If the designers at Volkswagen have anything to say about it, normally aspirated gasoline and diesel engines will be a thing of the past in just a few years, replaced with more powerful and efficient turbocharged models.

As Volkswagen is the third largest automaker in the world, there’s a pretty good chance that their designers will have their say. Other companies are expected to follow suit.

Turbocharged diesel engines have been with us a long time. Heavy trucks use them as standard equipment. The power plants associated with tractor-trailers are increasingly high-tech, with on-board computers providing a constant stream of data that allows the engine to adjust for driving conditions in real time. As a result, these more efficient engines last longer – it’s completely within the norm for a transport truck’s engine to operate for over a million miles.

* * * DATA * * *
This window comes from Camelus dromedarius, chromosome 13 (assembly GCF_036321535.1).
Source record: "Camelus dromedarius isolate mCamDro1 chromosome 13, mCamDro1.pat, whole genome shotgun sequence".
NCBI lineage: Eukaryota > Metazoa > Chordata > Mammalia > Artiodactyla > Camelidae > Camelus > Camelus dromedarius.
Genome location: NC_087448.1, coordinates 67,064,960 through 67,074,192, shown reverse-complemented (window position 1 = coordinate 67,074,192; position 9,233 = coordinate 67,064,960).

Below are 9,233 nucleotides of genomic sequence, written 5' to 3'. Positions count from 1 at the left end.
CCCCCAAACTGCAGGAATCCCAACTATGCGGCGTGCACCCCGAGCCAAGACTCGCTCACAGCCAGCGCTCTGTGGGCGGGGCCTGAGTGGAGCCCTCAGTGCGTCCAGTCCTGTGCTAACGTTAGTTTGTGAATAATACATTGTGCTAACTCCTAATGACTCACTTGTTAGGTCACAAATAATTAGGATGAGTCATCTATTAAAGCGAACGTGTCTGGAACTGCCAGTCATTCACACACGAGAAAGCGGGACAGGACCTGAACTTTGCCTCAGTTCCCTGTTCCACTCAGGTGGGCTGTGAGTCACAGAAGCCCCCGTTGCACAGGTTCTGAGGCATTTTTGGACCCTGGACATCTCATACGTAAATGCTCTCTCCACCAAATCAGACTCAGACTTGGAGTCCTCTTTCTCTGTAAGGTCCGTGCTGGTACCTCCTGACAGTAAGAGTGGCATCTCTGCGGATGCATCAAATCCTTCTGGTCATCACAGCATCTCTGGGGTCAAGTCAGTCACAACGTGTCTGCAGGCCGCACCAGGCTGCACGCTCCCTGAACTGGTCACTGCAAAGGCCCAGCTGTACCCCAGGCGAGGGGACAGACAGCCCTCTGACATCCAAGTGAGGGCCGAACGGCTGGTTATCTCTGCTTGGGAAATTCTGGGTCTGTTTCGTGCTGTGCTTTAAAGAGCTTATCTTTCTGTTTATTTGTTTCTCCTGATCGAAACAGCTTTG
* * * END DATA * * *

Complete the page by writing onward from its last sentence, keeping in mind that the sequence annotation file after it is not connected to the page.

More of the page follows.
Volkswagen’s award-winning and popular clean diesel technology has pioneered the return of the turbocharger for use in passenger cars. Recently, Ford introduced its EcoBoost gasoline engines, which use a turbocharger and onboard computer to maximize fuel economy while providing the power that drivers are accustomed to getting from much larger, inefficient normally-aspirated (non turbo) engines.

Volkswagen has only a couple of offerings in their extensive lineup of cars that don’t use a turbocharger, and have plans to replace these models with turbo engines in the next two to three years. As VW is on a roll, it’s likely that other automakers will see the wisdom of their ways, and follow suit.

At IAmDiesel, we’re happy to see carmakers making good design choices. For too many years, passenger cars have been designed with disposability in mind. As Winnipeg’s premiere provider of repairs to turbocharged diesel engines, we’re happy to see automakers making good decisions. Not just because we make our living fixing them, but because we like to see automakers building cars worth fixing.